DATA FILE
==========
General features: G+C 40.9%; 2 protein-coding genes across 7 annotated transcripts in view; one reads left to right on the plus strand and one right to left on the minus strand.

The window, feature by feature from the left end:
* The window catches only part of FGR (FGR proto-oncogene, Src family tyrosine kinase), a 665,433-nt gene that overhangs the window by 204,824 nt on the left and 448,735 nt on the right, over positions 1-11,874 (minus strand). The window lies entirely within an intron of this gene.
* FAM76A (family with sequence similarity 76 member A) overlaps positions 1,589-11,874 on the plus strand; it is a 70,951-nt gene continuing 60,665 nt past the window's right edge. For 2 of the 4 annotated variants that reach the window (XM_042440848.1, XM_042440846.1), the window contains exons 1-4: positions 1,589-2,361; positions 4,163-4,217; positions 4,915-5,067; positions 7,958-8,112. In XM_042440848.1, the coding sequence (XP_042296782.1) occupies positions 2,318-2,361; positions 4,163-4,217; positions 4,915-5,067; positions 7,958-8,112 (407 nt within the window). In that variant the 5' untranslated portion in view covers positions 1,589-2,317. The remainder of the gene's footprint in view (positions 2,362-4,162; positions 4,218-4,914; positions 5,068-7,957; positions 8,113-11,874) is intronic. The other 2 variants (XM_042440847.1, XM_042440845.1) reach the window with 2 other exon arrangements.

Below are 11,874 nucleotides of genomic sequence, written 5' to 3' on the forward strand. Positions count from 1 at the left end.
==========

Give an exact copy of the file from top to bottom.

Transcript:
General features: G+C 40.9%; 2 protein-coding genes across 7 annotated transcripts in view; one reads left to right on the plus strand and one right to left on the minus strand.

The window, feature by feature from the left end:
* The window catches only part of FGR (FGR proto-oncogene, Src family tyrosine kinase), a 665,433-nt gene that overhangs the window by 204,824 nt on the left and 448,735 nt on the right, over positions 1-11,874 (minus strand). The window lies entirely within an intron of this gene.
* FAM76A (family with sequence similarity 76 member A) overlaps positions 1,589-11,874 on the plus strand; it is a 70,951-nt gene continuing 60,665 nt past the window's right edge. For 2 of the 4 annotated variants that reach the window (XM_042440848.1, XM_042440846.1), the window contains exons 1-4: positions 1,589-2,361; positions 4,163-4,217; positions 4,915-5,067; positions 7,958-8,112. In XM_042440848.1, the coding sequence (XP_042296782.1) occupies positions 2,318-2,361; positions 4,163-4,217; positions 4,915-5,067; positions 7,958-8,112 (407 nt within the window). In that variant the 5' untranslated portion in view covers positions 1,589-2,317. The remainder of the gene's footprint in view (positions 2,362-4,162; positions 4,218-4,914; positions 5,068-7,957; positions 8,113-11,874) is intronic. The other 2 variants (XM_042440847.1, XM_042440845.1) reach the window with 2 other exon arrangements.

Below are 11,874 nucleotides of genomic sequence, written 5' to 3' on the forward strand. Positions count from 1 at the left end.